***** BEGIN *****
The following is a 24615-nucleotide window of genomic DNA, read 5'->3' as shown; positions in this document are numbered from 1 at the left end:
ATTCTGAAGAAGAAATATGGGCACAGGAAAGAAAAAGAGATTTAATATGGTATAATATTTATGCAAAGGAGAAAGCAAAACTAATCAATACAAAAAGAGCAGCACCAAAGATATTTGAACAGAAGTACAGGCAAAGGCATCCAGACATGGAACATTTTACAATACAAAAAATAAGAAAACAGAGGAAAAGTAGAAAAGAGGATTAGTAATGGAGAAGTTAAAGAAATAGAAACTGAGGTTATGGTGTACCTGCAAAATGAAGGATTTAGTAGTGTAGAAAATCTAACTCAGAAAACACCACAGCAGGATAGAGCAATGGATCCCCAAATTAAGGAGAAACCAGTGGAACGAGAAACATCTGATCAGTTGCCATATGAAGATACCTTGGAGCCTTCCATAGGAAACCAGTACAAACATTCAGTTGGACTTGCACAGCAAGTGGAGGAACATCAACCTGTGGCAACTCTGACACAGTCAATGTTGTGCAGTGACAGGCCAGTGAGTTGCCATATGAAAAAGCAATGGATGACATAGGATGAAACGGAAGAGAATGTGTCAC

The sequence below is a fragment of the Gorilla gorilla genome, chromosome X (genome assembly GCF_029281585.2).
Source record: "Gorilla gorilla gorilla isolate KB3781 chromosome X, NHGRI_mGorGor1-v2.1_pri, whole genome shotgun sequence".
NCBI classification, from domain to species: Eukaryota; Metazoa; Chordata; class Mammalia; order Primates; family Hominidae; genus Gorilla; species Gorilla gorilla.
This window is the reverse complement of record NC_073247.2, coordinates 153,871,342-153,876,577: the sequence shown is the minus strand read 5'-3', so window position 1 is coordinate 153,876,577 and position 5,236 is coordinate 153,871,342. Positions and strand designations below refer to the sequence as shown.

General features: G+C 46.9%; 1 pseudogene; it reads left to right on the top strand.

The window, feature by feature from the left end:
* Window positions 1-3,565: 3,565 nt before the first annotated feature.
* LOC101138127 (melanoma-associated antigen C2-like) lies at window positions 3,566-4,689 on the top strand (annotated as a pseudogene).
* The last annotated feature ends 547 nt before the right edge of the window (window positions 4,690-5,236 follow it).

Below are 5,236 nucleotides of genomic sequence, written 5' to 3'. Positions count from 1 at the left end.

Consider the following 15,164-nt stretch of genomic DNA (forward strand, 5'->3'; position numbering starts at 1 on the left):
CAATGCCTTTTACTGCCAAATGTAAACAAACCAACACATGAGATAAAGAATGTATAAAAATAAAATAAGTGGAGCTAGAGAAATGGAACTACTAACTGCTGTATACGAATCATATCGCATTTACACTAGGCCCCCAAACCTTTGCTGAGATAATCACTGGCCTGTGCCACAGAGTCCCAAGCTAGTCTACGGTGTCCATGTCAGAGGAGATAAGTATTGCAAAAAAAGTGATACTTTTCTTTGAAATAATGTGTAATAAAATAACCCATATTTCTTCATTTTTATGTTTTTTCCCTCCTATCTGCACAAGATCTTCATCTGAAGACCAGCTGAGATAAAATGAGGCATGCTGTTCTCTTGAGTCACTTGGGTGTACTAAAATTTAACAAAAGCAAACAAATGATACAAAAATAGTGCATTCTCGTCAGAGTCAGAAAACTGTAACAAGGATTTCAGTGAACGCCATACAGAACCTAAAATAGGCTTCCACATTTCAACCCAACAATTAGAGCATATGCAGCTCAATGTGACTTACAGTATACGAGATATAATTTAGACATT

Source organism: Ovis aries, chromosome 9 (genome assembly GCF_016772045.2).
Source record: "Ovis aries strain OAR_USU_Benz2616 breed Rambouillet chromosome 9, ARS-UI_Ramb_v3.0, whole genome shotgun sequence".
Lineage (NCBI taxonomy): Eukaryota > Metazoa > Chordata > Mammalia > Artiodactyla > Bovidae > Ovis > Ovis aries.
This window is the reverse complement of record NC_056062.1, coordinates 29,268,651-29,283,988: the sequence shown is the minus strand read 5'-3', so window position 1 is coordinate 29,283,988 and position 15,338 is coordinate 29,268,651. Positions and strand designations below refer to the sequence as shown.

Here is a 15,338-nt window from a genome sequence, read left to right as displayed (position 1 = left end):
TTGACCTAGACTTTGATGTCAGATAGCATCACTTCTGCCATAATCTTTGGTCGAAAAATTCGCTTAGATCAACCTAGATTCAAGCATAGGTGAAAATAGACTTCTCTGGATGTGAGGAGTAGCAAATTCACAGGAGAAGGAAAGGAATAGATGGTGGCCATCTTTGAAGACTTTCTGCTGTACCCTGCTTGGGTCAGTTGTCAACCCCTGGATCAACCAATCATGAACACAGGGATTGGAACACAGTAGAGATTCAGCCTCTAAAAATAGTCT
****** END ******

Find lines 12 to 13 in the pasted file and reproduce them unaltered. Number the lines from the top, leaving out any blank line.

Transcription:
Below are 5,236 nucleotides of genomic sequence, written 5' to 3'. Positions count from 1 at the left end.

Consider the following 15,164-nt stretch of genomic DNA (forward strand, 5'->3'; position numbering starts at 1 on the left):